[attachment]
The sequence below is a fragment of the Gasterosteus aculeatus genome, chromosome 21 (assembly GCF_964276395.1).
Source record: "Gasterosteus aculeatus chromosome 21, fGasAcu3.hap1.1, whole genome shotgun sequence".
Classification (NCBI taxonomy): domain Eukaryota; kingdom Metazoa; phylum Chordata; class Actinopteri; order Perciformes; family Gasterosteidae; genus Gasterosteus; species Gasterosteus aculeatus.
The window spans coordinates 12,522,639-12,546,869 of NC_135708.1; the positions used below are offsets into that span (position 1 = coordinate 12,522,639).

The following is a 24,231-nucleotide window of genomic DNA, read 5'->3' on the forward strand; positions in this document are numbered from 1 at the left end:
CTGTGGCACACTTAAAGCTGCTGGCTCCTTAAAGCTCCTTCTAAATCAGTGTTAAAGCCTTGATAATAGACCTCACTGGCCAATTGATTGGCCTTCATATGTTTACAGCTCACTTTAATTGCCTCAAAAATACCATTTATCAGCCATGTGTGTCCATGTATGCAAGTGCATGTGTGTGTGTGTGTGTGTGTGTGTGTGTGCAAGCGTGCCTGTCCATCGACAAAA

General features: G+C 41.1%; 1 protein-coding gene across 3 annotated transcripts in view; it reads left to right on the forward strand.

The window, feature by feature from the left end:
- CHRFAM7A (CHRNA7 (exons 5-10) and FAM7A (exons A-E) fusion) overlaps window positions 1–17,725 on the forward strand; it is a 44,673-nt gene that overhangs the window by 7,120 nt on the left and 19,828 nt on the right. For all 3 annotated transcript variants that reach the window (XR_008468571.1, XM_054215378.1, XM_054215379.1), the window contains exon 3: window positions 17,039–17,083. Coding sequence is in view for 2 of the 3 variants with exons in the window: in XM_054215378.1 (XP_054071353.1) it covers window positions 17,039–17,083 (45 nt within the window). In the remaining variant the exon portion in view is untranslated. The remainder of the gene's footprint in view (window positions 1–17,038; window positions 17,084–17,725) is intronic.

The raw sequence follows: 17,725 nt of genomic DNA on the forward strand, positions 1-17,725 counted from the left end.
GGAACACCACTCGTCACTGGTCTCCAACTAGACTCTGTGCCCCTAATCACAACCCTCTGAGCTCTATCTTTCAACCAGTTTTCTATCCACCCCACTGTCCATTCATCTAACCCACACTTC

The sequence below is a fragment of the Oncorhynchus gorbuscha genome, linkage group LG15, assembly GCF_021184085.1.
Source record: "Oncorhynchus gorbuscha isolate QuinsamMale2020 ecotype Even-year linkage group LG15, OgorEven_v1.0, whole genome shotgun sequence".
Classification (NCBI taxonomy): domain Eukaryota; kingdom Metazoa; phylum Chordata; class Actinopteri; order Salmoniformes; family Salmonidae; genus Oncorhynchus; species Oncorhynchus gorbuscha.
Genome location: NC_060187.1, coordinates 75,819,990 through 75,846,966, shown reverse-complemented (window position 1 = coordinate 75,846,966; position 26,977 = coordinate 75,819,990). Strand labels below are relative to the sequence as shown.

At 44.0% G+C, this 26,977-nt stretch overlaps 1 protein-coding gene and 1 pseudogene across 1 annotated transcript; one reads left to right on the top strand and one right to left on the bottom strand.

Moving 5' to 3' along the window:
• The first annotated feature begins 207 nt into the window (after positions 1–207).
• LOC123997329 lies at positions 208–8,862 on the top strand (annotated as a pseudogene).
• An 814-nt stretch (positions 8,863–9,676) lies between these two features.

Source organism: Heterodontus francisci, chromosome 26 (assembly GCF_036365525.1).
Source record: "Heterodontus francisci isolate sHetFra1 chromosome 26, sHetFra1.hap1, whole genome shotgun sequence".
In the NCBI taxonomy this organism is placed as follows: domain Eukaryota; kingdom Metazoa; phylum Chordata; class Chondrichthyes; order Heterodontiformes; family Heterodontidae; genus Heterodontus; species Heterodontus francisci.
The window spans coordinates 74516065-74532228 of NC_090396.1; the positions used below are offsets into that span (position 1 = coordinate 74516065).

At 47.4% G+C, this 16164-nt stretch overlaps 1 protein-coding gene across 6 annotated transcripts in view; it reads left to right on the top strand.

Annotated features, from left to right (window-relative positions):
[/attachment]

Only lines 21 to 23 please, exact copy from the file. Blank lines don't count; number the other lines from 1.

Source organism: Heterodontus francisci, chromosome 26 (assembly GCF_036365525.1).
Source record: "Heterodontus francisci isolate sHetFra1 chromosome 26, sHetFra1.hap1, whole genome shotgun sequence".
In the NCBI taxonomy this organism is placed as follows: domain Eukaryota; kingdom Metazoa; phylum Chordata; class Chondrichthyes; order Heterodontiformes; family Heterodontidae; genus Heterodontus; species Heterodontus francisci.